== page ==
Fusion

From Pluralpedia, the collaborative plurality dictionary
fusion (n., v., adj.)
Other formsfused (v., adj.)
Synonymsmerging (n., v.)
Applies toheadmates
OriginPsychiatric Term

Fusion is the process of two or more headmates or fragments becoming one. The resulting headmate (sometimes referred to as a "fusion" themself) often has traits of both, but not always balanced.

Fusing is not inherently bad or good, and can result in increased stability for the whole system; in the end, though, the choice to pursue large or small scale fusions is often a private matter and is up to every individual system.

In large systems, especially polyfragmented ones, fusion can be common. Fragments often coalesce by accident based on shared traits, for example.

However, some systems force members to fuse together without one or both member's consent. This is considered inhumane and is often the result of pressure from external sources, especially doctors or fellow systems. To the rest of the system, a sudden integration can feel like the sudden death of a family member or friend.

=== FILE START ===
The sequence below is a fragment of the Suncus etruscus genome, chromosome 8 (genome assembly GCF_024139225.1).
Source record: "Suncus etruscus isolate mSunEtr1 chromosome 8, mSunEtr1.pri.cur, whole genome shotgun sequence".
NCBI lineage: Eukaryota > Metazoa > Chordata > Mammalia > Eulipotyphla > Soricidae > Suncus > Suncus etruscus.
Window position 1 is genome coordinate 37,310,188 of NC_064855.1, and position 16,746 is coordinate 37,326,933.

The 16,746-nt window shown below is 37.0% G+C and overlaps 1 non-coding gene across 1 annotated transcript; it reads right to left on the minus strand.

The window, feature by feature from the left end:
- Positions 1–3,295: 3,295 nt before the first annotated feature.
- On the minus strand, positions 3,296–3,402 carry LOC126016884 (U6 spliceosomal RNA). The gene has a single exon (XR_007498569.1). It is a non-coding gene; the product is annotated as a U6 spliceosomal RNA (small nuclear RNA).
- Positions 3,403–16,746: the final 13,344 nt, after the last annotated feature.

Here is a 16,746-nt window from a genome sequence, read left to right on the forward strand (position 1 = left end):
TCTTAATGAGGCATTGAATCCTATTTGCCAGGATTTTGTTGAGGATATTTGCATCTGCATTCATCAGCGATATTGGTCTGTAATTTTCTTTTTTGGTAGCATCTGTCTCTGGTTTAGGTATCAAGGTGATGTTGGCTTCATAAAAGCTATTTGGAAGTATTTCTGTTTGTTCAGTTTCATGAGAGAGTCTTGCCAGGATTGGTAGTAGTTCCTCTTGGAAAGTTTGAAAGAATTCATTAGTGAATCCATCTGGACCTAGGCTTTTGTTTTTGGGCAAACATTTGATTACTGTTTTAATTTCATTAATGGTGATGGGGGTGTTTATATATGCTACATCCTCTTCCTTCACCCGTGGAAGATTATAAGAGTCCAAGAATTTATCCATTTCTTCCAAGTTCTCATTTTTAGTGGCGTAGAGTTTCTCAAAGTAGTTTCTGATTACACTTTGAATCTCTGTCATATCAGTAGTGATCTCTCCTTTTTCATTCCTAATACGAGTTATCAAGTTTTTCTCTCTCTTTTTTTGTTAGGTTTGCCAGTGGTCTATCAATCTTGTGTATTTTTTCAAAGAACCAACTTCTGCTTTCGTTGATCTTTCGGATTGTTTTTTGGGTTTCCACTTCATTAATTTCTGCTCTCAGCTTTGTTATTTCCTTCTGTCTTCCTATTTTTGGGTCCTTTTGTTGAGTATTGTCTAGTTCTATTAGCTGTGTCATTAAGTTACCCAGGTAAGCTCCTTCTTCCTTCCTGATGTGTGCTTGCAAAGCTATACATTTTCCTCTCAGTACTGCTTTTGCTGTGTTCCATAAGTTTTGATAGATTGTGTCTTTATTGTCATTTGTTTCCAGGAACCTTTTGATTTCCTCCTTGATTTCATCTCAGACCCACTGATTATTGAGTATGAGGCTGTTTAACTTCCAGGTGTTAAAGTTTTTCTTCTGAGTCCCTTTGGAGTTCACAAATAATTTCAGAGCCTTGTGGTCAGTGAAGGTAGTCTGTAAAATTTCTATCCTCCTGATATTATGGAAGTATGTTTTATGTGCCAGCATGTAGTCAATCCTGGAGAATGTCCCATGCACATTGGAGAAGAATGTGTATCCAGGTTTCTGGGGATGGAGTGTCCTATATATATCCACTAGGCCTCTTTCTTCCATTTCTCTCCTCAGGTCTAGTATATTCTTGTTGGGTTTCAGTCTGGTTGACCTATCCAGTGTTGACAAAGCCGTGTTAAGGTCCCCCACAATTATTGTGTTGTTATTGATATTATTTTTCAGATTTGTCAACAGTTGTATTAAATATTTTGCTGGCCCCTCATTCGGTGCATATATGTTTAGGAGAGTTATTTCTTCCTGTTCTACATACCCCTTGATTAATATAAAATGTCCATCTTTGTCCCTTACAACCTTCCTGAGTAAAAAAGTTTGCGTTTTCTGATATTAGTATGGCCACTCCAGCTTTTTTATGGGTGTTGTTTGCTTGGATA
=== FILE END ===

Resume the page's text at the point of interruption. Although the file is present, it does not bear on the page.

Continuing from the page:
In some circles, fusion can also be non-permanent; some theorize the popularity of Steven Universe had an influence on the use of fusion in that way, or it could be attributed to the fluidness of plural terminology. Either way, some systems may use "fusion" like merging or blending.

Related Terms[edit | edit source]

A non-permanent merging of headmates is referred to as blending or merging, which can sometimes be a precursor to a fusion, and fusiotien systems in which the majority of headmates are fusions.

Fusion is also the last step in the process of integration, or the lowering of barriers between headmates; the lowest the barriers can be is non-existent, after all. The most extreme form of this is final fusion, or when all headmates merge together, leaving one headmate that is the sum of all. This was considered the only "cure" for multiplicity, but has since been challenged by a large community of both plurals and their allies (including doctors) believing that multiplicity is non-harmful or even beneficial.